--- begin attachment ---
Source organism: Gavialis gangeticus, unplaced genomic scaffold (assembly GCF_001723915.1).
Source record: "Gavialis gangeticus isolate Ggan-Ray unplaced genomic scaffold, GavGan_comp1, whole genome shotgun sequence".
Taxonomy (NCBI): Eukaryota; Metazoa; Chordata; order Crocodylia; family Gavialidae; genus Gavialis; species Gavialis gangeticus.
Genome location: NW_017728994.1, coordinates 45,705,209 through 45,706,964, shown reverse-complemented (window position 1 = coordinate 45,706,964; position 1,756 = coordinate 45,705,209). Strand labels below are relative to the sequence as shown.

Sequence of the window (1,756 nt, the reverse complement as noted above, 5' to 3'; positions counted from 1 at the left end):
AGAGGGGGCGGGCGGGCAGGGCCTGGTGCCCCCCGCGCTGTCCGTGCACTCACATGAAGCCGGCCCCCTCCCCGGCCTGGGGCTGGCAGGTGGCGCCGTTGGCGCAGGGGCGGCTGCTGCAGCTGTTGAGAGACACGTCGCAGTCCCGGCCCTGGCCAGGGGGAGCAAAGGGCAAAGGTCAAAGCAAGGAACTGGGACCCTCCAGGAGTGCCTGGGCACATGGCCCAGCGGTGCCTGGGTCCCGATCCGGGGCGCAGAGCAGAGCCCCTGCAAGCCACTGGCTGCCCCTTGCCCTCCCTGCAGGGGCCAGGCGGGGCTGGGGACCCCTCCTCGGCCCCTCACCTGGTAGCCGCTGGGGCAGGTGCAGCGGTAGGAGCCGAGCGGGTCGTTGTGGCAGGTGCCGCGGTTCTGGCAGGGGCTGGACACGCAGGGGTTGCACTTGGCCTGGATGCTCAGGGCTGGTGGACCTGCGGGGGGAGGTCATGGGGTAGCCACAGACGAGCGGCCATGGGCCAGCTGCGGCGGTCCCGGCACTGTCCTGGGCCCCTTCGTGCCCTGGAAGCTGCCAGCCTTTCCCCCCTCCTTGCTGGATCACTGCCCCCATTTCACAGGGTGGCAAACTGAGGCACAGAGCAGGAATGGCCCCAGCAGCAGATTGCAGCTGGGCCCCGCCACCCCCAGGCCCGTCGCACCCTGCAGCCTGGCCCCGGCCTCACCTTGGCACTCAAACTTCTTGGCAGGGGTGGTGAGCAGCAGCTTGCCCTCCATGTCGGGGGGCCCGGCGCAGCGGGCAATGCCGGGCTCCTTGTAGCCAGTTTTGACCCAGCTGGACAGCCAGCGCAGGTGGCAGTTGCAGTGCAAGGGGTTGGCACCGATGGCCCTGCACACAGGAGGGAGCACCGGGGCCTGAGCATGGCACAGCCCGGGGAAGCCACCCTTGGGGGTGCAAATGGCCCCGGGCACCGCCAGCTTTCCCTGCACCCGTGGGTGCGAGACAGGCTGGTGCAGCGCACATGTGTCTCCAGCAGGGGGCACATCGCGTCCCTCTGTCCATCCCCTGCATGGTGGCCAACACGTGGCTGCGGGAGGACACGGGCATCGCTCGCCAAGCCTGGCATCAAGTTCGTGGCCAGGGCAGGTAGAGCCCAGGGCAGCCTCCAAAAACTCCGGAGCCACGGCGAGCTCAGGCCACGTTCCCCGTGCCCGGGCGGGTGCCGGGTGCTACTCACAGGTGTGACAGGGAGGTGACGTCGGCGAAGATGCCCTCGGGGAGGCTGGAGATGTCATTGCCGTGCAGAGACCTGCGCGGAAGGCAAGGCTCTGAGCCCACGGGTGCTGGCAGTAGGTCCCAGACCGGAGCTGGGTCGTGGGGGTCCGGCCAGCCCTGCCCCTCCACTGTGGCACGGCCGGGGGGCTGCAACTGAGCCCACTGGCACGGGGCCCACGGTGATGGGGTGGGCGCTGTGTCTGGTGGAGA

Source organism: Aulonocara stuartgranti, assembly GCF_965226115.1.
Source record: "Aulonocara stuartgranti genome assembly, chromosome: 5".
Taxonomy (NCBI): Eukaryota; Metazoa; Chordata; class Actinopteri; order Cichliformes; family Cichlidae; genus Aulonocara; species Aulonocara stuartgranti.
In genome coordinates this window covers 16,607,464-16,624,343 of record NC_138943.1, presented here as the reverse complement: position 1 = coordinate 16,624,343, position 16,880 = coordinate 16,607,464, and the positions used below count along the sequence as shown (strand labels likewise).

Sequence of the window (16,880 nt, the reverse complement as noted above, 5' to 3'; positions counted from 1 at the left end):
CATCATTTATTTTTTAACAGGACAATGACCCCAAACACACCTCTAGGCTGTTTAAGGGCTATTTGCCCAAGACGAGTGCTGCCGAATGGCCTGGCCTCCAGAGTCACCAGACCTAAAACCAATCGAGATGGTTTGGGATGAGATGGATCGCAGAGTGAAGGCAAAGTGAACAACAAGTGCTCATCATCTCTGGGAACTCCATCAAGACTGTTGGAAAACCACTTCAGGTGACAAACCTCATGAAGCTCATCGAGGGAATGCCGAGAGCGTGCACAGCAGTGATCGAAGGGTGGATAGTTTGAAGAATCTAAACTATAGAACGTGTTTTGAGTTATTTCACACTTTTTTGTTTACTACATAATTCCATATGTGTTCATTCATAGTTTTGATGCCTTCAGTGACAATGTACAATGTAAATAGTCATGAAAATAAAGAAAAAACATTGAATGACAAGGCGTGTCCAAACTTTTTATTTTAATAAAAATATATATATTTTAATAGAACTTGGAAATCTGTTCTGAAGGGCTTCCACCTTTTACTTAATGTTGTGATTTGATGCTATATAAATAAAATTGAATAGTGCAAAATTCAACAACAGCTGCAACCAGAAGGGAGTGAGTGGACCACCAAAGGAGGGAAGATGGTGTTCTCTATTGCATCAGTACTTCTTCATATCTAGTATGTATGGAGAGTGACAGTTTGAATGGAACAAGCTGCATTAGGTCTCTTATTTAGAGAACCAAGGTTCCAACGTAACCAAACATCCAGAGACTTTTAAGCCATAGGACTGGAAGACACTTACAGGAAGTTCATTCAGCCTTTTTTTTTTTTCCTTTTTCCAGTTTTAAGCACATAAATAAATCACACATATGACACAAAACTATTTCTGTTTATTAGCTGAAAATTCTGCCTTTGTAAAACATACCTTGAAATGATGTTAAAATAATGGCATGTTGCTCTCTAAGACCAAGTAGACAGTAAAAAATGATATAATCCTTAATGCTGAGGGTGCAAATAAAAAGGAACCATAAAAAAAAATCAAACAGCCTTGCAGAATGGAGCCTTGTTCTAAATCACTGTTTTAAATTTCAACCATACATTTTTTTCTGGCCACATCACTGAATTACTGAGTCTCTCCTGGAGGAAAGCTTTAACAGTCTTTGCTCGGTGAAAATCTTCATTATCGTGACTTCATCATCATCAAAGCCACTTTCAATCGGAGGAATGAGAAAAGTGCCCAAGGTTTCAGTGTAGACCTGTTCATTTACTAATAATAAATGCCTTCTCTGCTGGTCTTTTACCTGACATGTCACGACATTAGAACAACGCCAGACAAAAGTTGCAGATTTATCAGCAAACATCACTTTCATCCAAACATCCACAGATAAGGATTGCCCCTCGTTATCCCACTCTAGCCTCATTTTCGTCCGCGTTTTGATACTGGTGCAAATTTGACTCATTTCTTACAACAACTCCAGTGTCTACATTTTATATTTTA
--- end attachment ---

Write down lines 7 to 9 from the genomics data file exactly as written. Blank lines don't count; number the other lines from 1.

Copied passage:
Source organism: Aulonocara stuartgranti, assembly GCF_965226115.1.
Source record: "Aulonocara stuartgranti genome assembly, chromosome: 5".
Taxonomy (NCBI): Eukaryota; Metazoa; Chordata; class Actinopteri; order Cichliformes; family Cichlidae; genus Aulonocara; species Aulonocara stuartgranti.